C-Cactus is the ingenious name adopted by Citroen for its environmental car concept. It averages 3.4 l/100 km and will be shown at next week's Frankfurt Motor Show.
The concept uses a diesel hybrid drivetrain combining a 52 kW diesel engine with a particulate filter and an electric motor dispatching an additional 22 kW. CO2 emission levels, over a combined cycle, are a claimed 78 g/100 km.
In urban use, the car switches to all-electric mode and produces zero emissions.
While the C-Cactus has been designed to be light on juice, it is also ecological. The entire interior is made up from 200 parts, which according to the manufacturer, is less than half that used in a conventional production model.
Several new design elements were sampled in the development of this concept. Engineers grouped many functions into single parts, simplified the number of parts and mechanisms used, and removed all non-essential parts.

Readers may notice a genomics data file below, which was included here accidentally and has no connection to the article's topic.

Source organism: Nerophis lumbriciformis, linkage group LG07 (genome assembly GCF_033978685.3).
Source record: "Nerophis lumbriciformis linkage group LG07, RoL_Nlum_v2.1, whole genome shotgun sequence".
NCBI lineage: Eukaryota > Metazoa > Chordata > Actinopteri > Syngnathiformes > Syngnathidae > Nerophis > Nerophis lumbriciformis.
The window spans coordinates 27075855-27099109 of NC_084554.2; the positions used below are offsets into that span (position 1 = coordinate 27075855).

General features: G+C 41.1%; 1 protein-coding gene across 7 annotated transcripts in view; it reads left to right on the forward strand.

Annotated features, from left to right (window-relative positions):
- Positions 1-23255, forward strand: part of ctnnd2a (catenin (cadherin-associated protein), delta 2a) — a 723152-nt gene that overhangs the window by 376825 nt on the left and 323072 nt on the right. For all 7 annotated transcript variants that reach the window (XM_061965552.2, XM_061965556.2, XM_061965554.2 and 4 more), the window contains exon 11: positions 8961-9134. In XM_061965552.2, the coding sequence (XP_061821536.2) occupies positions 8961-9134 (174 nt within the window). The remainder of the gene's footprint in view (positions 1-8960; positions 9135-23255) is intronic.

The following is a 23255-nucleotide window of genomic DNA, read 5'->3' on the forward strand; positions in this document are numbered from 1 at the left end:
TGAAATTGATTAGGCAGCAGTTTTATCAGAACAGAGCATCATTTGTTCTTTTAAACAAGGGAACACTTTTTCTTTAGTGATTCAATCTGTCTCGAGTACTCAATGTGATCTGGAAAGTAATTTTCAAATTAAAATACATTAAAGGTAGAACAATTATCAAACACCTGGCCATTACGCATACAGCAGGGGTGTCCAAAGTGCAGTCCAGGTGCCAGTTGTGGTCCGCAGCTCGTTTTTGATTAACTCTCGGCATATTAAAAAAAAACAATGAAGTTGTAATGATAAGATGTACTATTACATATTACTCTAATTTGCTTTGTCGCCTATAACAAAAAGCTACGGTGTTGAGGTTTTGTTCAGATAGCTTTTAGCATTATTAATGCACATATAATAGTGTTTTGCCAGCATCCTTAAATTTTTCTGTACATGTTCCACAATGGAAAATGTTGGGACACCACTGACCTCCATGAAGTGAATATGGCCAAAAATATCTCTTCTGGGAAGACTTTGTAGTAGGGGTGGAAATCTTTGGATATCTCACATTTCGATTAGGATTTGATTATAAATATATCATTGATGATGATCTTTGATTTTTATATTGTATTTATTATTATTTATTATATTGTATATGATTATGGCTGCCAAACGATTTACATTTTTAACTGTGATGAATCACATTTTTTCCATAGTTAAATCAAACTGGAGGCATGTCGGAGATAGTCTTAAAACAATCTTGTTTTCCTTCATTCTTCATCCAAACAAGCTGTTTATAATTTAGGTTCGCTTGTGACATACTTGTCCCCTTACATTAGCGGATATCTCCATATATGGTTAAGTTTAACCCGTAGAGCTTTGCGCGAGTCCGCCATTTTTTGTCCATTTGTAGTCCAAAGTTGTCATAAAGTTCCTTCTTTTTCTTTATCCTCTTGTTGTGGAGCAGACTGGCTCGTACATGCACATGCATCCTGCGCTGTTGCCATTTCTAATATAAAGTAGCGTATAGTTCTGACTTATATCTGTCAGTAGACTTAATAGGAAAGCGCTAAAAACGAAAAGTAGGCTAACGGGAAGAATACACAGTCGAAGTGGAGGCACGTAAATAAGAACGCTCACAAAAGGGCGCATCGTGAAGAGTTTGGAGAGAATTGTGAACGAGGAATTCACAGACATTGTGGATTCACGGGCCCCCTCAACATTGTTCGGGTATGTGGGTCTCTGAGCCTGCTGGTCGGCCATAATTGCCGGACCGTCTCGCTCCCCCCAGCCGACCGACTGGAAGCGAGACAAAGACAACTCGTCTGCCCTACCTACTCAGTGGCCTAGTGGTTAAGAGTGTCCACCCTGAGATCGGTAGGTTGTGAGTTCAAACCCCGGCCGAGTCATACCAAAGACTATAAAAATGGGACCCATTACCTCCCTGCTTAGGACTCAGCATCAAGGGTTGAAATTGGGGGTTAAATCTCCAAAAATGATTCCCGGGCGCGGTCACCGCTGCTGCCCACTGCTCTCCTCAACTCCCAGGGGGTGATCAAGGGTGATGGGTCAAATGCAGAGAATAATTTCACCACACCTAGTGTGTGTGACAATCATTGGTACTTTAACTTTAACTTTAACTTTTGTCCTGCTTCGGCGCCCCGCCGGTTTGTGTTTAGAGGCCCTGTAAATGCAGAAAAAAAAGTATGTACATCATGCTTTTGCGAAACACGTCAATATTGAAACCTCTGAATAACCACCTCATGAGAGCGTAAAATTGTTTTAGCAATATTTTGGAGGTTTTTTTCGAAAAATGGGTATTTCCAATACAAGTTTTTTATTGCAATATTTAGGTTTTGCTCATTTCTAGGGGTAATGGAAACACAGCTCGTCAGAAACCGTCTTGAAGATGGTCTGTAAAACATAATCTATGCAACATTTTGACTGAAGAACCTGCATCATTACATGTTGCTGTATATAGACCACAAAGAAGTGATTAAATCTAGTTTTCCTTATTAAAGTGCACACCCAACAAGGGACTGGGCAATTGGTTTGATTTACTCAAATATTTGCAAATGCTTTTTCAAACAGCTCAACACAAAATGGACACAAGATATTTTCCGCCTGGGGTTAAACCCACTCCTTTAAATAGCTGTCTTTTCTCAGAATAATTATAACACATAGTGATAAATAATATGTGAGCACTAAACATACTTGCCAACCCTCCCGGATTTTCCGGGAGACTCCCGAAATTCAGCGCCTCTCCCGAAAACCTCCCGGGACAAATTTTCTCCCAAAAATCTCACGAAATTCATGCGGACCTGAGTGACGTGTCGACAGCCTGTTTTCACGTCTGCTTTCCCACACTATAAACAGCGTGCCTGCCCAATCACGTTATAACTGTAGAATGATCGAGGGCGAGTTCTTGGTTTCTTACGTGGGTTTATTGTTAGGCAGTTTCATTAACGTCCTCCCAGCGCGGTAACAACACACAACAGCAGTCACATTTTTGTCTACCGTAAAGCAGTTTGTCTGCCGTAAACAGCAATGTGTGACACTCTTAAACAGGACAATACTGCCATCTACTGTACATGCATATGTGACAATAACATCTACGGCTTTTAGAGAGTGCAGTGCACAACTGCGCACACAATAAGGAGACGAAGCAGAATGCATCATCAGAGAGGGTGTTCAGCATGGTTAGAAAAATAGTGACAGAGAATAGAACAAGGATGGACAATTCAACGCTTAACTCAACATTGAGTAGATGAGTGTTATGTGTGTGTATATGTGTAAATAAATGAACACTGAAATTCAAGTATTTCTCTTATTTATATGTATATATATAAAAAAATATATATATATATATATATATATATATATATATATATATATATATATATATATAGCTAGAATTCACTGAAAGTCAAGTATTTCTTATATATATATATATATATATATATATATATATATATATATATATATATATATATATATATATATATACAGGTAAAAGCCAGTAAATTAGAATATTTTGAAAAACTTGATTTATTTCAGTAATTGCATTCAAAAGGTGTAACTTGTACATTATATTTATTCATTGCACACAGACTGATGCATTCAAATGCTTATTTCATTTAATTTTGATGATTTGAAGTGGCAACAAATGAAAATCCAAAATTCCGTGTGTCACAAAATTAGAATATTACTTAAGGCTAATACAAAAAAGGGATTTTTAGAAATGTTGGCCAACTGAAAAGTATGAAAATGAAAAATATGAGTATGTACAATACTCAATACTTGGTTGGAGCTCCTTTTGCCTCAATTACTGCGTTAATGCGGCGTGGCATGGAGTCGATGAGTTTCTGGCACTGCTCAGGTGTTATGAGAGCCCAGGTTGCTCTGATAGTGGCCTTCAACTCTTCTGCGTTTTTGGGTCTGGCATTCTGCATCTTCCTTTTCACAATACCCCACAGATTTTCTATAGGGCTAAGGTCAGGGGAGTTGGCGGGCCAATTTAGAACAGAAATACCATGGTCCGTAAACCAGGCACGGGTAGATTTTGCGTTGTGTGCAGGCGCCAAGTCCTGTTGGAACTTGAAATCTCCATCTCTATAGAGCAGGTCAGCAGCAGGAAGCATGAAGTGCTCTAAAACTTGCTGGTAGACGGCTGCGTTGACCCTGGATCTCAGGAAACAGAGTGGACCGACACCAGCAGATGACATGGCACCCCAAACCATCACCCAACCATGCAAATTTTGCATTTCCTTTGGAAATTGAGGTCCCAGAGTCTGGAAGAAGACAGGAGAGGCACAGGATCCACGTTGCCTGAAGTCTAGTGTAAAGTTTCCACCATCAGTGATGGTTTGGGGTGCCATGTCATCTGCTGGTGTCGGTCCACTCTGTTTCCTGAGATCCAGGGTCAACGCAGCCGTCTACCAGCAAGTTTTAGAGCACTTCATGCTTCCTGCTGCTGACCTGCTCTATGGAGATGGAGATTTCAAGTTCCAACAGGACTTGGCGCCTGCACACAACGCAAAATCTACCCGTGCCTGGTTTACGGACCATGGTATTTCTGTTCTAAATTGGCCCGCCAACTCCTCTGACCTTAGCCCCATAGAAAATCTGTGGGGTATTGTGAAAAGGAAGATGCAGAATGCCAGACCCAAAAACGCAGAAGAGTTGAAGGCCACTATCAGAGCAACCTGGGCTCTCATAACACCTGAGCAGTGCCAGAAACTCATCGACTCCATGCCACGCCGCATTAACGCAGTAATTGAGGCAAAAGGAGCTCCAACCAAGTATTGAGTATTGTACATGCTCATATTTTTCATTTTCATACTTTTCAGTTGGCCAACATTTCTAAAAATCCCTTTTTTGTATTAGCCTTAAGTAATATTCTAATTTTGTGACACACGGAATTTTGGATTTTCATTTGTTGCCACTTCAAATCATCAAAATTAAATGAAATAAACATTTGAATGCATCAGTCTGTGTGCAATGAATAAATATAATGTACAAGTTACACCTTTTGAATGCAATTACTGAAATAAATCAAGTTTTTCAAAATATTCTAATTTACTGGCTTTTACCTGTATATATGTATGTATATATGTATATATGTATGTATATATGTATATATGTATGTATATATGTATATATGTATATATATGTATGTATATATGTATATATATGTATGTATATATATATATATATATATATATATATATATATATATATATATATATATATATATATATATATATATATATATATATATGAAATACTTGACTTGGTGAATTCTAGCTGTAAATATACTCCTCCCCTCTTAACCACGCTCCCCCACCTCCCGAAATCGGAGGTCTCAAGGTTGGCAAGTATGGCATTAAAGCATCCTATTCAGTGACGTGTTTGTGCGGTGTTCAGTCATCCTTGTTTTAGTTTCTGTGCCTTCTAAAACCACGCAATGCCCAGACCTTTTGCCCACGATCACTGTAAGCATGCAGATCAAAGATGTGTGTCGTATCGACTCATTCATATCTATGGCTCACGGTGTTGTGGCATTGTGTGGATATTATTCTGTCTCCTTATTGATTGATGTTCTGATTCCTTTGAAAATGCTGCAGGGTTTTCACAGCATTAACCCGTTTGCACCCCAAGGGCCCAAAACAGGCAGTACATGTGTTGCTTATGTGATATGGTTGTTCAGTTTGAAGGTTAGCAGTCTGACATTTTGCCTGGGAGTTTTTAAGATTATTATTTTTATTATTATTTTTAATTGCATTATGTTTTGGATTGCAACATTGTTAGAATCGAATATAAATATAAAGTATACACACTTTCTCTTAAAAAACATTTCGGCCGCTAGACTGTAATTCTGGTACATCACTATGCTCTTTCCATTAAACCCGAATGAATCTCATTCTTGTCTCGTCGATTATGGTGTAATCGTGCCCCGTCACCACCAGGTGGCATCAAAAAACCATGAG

The dashboard, for example, has been banished to the parts bin. Its functions (gearshift and touch screen governing the onboard computer, navigation system and air conditioner controls) are grouped on the centre console and the steering wheel's fixed hub.
The speedometer and controls for the indicators, lights and wipers are all controlled from the steering wheel. The ignition key of C-Cactus is a portable MP3 player with a touch screen.
Styling could be described as unconventional, but is meant to be offbeat and modern using shapes and curving lines to convey the car's personality.
Crude steel treated for corrosion, but without paint or varnish, is used for several body panels. While helping to keep production costs down, it also gives the car a contemporary look, but don't expect those 21-inch wheels to make it into production at any time.